Utilizing Forensic & Other Techniques to Maximize SR&ED Claims

By: BeneFACT Marketing in SR&ED

April 14th, 2015

detective

Have you ever wondered why many firms that eligible for the SR&ED program are not maximizing their claims, year over year?

The Scientific Research and Experimental Development (SR&ED) program is the largest tax incentive program administered by the federal government for companies of all sizes and firms in virtually all industry sectors.  The CRA pays out $3.6 billion every year to approximately 26,000 claimants across Canada.  While it’s true that more companies are subject to scrutiny today than at any time in the past, they can still work on making their claims bigger and more technically sound.

Grab a notepad – here are some ways to maximize your claim that you will want to write down:

  1. When you write your technical report, it is just that, a technical report.  It should not read like you are trying to sell your idea to the CRA.  We have seen many instances where firms try to increase their claim size by writing it like a sales and marketing report.  In almost all cases, the CRA either significantly reduces or denies the claim.  Simply follow the requirements that the CRA has outlined.
  2. Take small projects that you feel are not worth your time and pool them together to make a bigger project.  Often times, firms simply do not see the forest from the trees.  In other words, they are not aware that you can take small and weak projects, and combine them to make the claim more technical and robust.
  3. Ask yourself some forensic-type probing questions, such as:
    1. When routine engineering of components were put together to create a technological breakthrough that resulted in technological uncertainty, what issues, obstacles and challenges were produced?
    2. How were the shop floor personnel involved with the prototype?  Were there challenges when installing the widget on the production line?  If so, what was done to resolve them?  Do the shop floor personnel have production meetings and what results from these meetings?
    3. Did the president / CEO get involved with the developmental / design work?  Does he/she have any input in the problems that arise as a result of introducing the prototype to the shop floor?  Who gets involved in these types of decision making?
    4. Do the technical staff discuss project issues in the lunch room or at the water cooler?  Have there been attempts to capture this information?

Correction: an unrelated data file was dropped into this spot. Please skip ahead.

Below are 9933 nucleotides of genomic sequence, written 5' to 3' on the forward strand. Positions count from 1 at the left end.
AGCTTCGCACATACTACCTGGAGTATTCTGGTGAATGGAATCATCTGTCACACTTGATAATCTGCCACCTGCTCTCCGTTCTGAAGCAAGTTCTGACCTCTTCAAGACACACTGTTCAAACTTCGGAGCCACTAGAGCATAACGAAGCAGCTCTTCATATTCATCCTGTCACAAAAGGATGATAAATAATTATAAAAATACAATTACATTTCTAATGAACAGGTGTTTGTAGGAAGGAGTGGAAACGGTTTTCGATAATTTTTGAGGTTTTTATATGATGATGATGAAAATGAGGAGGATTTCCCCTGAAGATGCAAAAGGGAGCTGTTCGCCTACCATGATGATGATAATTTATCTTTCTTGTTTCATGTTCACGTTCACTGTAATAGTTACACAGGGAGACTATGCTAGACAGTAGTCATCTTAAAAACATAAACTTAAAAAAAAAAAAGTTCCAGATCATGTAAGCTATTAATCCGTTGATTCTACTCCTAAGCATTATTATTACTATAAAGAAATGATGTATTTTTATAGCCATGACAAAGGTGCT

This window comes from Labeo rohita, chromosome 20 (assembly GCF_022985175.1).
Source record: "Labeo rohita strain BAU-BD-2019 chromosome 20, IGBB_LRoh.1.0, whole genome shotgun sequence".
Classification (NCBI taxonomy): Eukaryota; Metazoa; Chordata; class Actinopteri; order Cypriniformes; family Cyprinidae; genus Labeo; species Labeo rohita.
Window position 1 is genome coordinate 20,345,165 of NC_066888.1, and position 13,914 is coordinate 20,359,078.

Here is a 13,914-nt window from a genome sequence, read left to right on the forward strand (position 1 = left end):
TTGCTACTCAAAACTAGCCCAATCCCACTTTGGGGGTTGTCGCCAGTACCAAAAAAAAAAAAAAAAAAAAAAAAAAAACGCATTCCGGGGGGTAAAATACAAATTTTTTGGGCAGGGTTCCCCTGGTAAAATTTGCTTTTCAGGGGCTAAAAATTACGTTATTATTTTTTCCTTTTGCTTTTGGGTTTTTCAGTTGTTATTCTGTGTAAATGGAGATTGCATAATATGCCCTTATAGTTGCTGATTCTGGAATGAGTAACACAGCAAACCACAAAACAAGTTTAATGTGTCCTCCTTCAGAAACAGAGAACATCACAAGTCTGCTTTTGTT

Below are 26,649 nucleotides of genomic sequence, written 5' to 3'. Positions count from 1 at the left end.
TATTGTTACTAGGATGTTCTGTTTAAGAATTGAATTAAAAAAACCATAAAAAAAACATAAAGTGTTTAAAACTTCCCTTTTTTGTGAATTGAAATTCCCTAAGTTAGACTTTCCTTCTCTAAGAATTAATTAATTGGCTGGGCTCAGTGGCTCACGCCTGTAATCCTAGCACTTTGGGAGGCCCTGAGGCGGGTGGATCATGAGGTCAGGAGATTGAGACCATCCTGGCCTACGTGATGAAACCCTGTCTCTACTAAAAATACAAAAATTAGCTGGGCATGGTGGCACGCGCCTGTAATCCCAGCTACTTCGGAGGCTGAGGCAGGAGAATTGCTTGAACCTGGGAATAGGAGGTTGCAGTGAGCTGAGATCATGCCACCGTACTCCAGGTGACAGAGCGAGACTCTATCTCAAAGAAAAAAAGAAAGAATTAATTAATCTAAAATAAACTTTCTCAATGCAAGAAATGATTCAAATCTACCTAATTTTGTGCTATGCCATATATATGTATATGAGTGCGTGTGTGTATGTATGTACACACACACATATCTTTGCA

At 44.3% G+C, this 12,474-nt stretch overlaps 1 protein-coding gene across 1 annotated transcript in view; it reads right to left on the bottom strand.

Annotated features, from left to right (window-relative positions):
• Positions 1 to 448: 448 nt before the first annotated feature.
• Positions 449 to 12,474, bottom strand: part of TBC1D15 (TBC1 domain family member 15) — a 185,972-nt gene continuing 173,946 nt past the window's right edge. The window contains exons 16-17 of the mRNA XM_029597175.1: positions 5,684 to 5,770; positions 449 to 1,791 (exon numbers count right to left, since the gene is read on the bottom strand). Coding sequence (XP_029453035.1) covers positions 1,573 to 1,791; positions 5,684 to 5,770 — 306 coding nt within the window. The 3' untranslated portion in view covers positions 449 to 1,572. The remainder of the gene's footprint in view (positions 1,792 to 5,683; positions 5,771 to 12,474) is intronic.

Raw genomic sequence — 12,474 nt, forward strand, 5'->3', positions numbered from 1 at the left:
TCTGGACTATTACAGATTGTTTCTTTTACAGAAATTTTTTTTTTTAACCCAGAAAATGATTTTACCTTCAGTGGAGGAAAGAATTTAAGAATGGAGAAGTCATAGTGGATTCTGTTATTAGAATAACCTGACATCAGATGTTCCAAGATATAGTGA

5. Has the sales person been directly involved with product design / assisting with the prototype because he/she is well aware of the customers’ need and has a better idea of how to build the prototype?  What is their role when it comes to design, development or prototype work?
    6. Are you using the traditional or proxy method to calculate your overhead?  Sometimes, it may be worthwhile utilizing the traditional route to calculate overhead because you pay a huge energy bill or your insurance payment is massive.  Check with your accountant for details of the overhead bills.  We recommend to most of our clients to utilize the proxy method because 9 out of 10 times, the proxy method would be larger than the traditional method and less subject to scrutiny by the CRA.
    7. Did any projects I’ve worked on fail?  If so, do I have them captured?
  4. At the end of every week, say Friday, ask your technical staff to take 15 minutes and write down the projects they were working on and the technological challenges they faced.  Also write down the hours they spent working on the project.  If they have photographs or reports, then record supporting documentation as well.  This can all be written in a log book, which can be purchased at the dollar store and is well worth the investment if it increases the size of your claim.
  5. Did you capture all the materials consumed and transformed?  Ask your purchasing department for all the invoices for a certain period and reconcile the invoices with the SR&ED work.  This can be time consuming but not if you’re taking 10 to 15 minutes per week to reconcile.
  6. If you’re constantly utilizing a subcontractor for the development, design or to assist you in building jigs and fixtures, consider bringing them on as an employee, especially those sub-contractors that you’re paying in excess of $100,000.  The difference can be more than $30,000 in ITC if you put the sub-contractor on payroll and pay them, as an example, $100,000 per year.

At BeneFACT, we inspect every claim with a fine-tooth comb.  We utilize our forensic extraction technique to maximize every claim. We are Canada’s largest independent SR&ED with full time staff of over 60 employees. If you have any question(s), please do not hesitate to give us a call toll free at 1-855-TAX-BACK (829-2225).